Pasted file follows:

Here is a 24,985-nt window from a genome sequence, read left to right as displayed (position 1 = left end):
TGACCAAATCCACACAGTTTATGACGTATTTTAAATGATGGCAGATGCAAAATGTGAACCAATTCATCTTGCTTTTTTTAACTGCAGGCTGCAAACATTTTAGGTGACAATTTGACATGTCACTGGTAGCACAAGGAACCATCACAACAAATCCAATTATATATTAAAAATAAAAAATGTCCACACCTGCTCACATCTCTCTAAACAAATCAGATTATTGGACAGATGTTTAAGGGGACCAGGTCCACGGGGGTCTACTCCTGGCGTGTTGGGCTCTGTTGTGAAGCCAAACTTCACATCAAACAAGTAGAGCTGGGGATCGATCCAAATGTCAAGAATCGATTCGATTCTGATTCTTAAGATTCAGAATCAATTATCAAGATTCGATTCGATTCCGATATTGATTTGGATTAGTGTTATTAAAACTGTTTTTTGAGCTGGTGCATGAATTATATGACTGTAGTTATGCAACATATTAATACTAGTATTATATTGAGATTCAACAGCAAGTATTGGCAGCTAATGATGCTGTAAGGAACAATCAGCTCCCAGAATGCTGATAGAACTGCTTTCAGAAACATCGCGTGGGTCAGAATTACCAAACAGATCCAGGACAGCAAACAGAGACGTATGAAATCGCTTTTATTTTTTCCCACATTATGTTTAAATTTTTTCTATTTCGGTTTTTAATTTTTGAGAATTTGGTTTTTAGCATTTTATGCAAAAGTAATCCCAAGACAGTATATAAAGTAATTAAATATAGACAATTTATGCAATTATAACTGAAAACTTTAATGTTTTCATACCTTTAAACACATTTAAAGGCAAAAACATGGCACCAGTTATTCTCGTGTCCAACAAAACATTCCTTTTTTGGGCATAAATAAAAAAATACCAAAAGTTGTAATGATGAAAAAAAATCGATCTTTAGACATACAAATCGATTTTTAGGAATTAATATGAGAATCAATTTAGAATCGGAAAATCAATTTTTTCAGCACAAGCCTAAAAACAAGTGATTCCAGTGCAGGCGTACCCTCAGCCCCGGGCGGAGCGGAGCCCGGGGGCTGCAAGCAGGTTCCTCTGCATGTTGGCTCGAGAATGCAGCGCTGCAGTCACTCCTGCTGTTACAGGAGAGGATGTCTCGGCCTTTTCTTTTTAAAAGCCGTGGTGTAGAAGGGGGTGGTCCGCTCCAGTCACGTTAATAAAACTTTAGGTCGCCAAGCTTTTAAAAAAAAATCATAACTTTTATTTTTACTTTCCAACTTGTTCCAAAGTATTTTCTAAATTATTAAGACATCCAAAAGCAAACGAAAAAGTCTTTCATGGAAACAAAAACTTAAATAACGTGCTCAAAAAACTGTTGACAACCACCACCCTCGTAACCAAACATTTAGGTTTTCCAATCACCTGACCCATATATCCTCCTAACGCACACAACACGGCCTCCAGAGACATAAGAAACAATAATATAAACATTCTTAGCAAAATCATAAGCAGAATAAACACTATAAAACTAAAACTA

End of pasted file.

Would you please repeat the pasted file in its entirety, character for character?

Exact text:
Here is a 24,985-nt window from a genome sequence, read left to right as displayed (position 1 = left end):
TGACCAAATCCACACAGTTTATGACGTATTTTAAATGATGGCAGATGCAAAATGTGAACCAATTCATCTTGCTTTTTTTAACTGCAGGCTGCAAACATTTTAGGTGACAATTTGACATGTCACTGGTAGCACAAGGAACCATCACAACAAATCCAATTATATATTAAAAATAAAAAATGTCCACACCTGCTCACATCTCTCTAAACAAATCAGATTATTGGACAGATGTTTAAGGGGACCAGGTCCACGGGGGTCTACTCCTGGCGTGTTGGGCTCTGTTGTGAAGCCAAACTTCACATCAAACAAGTAGAGCTGGGGATCGATCCAAATGTCAAGAATCGATTCGATTCTGATTCTTAAGATTCAGAATCAATTATCAAGATTCGATTCGATTCCGATATTGATTTGGATTAGTGTTATTAAAACTGTTTTTTGAGCTGGTGCATGAATTATATGACTGTAGTTATGCAACATATTAATACTAGTATTATATTGAGATTCAACAGCAAGTATTGGCAGCTAATGATGCTGTAAGGAACAATCAGCTCCCAGAATGCTGATAGAACTGCTTTCAGAAACATCGCGTGGGTCAGAATTACCAAACAGATCCAGGACAGCAAACAGAGACGTATGAAATCGCTTTTATTTTTTCCCACATTATGTTTAAATTTTTTCTATTTCGGTTTTTAATTTTTGAGAATTTGGTTTTTAGCATTTTATGCAAAAGTAATCCCAAGACAGTATATAAAGTAATTAAATATAGACAATTTATGCAATTATAACTGAAAACTTTAATGTTTTCATACCTTTAAACACATTTAAAGGCAAAAACATGGCACCAGTTATTCTCGTGTCCAACAAAACATTCCTTTTTTGGGCATAAATAAAAAAATACCAAAAGTTGTAATGATGAAAAAAAATCGATCTTTAGACATACAAATCGATTTTTAGGAATTAATATGAGAATCAATTTAGAATCGGAAAATCAATTTTTTCAGCACAAGCCTAAAAACAAGTGATTCCAGTGCAGGCGTACCCTCAGCCCCGGGCGGAGCGGAGCCCGGGGGCTGCAAGCAGGTTCCTCTGCATGTTGGCTCGAGAATGCAGCGCTGCAGTCACTCCTGCTGTTACAGGAGAGGATGTCTCGGCCTTTTCTTTTTAAAAGCCGTGGTGTAGAAGGGGGTGGTCCGCTCCAGTCACGTTAATAAAACTTTAGGTCGCCAAGCTTTTAAAAAAAAATCATAACTTTTATTTTTACTTTCCAACTTGTTCCAAAGTATTTTCTAAATTATTAAGACATCCAAAAGCAAACGAAAAAGTCTTTCATGGAAACAAAAACTTAAATAACGTGCTCAAAAAACTGTTGACAACCACCACCCTCGTAACCAAACATTTAGGTTTTCCAATCACCTGACCCATATATCCTCCTAACGCACACAACACGGCCTCCAGAGACATAAGAAACAATAATATAAACATTCTTAGCAAAATCATAAGCAGAATAAACACTATAAAACTAAAACTA